Rodrigo de Triana

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"Columbus in Sight of Land", depicted in the 1¢ Columbian post stamp

Rodrigo de Triana (born 1469 in Seville, Spain) was a Spanish sailor and believed to be the first European since the Vikings known to have seen America. Born as Juan Rodrigo Bermejo, Triana was the son of hidalgo and potter Vicente Bermejo and Sereni Betancour.

On October 12, 1492, while on Christopher Columbus's ship La Pinta, he sighted America.[1] After spotting America at approximately two o'clock in the morning, he is reported to have shouted "¡Tierra! ¡Tierra!" (Land! Land!). Columbus claims in his journal that he saw "light" at 10 p.m. the previous day, "but it was so indistinct that he did not dare to affirm it was land."[1] Triana went without reward and credit for this find. According to Gonzalo Fernández de Oviedo, Triana moved to Africa and converted to Islam from Christianity[2] following his unrewarded discovery.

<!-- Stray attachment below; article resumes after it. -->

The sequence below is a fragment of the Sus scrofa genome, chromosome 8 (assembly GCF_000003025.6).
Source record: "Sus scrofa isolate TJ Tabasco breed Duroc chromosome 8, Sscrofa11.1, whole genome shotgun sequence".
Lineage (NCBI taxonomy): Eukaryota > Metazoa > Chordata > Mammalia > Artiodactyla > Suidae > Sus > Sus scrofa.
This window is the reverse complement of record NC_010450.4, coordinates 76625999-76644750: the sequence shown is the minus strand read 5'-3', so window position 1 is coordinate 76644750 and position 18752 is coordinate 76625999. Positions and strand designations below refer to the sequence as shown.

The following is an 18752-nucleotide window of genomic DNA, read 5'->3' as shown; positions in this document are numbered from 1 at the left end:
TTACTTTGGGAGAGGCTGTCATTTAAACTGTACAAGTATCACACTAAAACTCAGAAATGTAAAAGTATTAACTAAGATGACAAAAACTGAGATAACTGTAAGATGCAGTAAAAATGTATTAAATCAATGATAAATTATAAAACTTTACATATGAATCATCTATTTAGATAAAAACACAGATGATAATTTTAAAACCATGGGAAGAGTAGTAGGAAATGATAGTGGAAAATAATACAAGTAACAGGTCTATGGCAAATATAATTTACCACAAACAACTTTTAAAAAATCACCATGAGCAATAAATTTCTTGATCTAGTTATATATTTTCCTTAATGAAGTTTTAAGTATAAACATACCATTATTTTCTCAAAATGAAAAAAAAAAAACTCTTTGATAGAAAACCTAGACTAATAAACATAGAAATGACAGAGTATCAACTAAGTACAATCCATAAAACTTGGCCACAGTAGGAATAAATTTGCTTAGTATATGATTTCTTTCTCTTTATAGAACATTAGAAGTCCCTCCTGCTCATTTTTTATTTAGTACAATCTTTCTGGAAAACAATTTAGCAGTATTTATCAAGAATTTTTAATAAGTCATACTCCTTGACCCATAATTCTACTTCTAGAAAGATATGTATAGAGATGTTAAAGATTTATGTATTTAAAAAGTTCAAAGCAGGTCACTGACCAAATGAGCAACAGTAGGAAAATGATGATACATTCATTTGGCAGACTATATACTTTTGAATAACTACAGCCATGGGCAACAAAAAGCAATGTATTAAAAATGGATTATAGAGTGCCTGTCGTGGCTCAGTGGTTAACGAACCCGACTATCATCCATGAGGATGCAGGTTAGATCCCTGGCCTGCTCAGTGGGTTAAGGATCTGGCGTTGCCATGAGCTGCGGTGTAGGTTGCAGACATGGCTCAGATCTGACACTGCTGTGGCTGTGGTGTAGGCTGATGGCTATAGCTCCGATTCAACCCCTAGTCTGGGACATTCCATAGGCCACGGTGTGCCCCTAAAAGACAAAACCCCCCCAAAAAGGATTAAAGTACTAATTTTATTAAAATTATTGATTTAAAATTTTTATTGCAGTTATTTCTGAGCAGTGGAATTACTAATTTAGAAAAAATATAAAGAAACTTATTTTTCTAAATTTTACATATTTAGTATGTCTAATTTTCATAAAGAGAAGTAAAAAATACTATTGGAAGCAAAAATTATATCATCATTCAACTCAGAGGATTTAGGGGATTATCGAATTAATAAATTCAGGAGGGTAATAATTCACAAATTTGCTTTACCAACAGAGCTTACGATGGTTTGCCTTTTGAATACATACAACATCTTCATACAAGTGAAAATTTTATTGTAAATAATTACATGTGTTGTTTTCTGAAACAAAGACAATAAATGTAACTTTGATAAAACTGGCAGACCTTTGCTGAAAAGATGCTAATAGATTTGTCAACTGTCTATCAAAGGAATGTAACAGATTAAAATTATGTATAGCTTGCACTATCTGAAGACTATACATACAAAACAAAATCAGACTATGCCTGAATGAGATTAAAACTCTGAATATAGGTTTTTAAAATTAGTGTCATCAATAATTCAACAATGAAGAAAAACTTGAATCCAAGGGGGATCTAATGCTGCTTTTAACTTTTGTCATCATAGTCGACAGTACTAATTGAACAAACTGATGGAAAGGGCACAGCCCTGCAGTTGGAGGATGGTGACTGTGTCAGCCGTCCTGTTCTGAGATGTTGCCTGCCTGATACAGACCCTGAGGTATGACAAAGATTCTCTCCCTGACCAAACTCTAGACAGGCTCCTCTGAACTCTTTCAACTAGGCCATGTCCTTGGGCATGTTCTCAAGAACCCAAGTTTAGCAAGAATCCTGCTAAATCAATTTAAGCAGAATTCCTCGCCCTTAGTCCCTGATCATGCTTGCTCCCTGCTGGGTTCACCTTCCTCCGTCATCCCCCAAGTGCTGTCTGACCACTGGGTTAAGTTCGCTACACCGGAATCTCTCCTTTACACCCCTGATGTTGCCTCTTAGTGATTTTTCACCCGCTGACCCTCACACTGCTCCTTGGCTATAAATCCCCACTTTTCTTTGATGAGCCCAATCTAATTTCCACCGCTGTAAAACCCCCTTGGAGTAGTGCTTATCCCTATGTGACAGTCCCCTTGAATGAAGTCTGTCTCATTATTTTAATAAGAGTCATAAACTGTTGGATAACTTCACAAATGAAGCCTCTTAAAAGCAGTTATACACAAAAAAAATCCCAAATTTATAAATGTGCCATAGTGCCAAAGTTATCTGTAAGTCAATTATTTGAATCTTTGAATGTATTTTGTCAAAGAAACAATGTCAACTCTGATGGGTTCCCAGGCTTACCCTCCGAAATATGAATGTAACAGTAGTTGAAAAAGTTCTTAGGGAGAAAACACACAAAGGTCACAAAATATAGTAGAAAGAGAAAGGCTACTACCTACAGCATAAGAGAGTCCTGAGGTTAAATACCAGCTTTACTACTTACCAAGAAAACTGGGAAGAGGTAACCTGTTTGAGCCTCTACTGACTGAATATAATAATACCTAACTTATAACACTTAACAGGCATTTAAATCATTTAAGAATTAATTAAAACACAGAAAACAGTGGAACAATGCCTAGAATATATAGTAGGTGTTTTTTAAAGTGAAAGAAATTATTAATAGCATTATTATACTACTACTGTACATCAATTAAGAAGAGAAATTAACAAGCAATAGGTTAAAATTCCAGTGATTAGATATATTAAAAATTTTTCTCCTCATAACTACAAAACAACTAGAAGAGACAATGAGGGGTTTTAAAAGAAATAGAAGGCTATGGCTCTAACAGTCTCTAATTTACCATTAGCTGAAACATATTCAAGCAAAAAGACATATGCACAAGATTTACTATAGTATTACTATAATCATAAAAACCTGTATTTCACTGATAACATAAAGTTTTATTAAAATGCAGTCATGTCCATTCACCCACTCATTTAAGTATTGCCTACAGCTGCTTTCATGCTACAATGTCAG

NASA's Deep Space Climate Observatory, a satellite originally intended to provide a near-continuous view of the entire Earth, was initially named Triana, after Rodrigo de Triana.

Footnotes[edit]

  1. ^ a b "Esta tierra vidó primero un marinero que se decía Rodrigo de Triana, puesto que el Almirante a las diez de la noche, estando en el castillo de popa, vidó lumbre aunque fue cosa tan cerrada que no quiso afirmar que fuese tierra." -The Diary of Christopher Columbus
  2. ^ To the ends of the earth: the age of the European explorers By Peter O. Koch, pg.115